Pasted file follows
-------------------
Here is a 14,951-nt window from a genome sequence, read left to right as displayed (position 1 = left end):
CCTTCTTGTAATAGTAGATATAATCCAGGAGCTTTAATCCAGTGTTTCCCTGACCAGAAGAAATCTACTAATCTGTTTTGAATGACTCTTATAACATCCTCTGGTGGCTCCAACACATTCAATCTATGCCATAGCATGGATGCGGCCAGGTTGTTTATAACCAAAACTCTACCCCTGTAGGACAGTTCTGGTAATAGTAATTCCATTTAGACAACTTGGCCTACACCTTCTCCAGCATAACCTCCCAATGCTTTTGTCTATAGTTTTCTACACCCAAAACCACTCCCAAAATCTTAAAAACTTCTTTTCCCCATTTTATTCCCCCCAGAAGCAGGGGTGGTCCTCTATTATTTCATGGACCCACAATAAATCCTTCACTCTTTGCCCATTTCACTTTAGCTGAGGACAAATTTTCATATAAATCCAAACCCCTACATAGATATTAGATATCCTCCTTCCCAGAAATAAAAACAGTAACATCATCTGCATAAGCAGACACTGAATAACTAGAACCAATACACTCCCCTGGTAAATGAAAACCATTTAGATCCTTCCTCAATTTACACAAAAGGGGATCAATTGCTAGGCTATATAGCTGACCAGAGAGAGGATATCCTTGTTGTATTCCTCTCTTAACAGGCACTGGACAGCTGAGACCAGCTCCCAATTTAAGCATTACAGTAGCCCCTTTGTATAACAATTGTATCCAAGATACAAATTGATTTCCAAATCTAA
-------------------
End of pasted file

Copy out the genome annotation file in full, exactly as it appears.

Here is a 14,951-nt window from a genome sequence, read left to right as displayed (position 1 = left end):
CCTTCTTGTAATAGTAGATATAATCCAGGAGCTTTAATCCAGTGTTTCCCTGACCAGAAGAAATCTACTAATCTGTTTTGAATGACTCTTATAACATCCTCTGGTGGCTCCAACACATTCAATCTATGCCATAGCATGGATGCGGCCAGGTTGTTTATAACCAAAACTCTACCCCTGTAGGACAGTTCTGGTAATAGTAATTCCATTTAGACAACTTGGCCTACACCTTCTCCAGCATAACCTCCCAATGCTTTTGTCTATAGTTTTCTACACCCAAAACCACTCCCAAAATCTTAAAAACTTCTTTTCCCCATTTTATTCCCCCCAGAAGCAGGGGTGGTCCTCTATTATTTCATGGACCCACAATAAATCCTTCACTCTTTGCCCATTTCACTTTAGCTGAGGACAAATTTTCATATAAATCCAAACCCCTACATAGATATTAGATATCCTCCTTCCCAGAAATAAAAACAGTAACATCATCTGCATAAGCAGACACTGAATAACTAGAACCAATACACTCCCCTGGTAAATGAAAACCATTTAGATCCTTCCTCAATTTACACAAAAGGGGATCAATTGCTAGGCTATATAGCTGACCAGAGAGAGGATATCCTTGTTGTATTCCTCTCTTAACAGGCACTGGACAGCTGAGACCAGCTCCCAATTTAAGCATTACAGTAGCCCCTTTGTATAACAATTGTATCCAAGATACAAATTGATTTCCAAATCTAA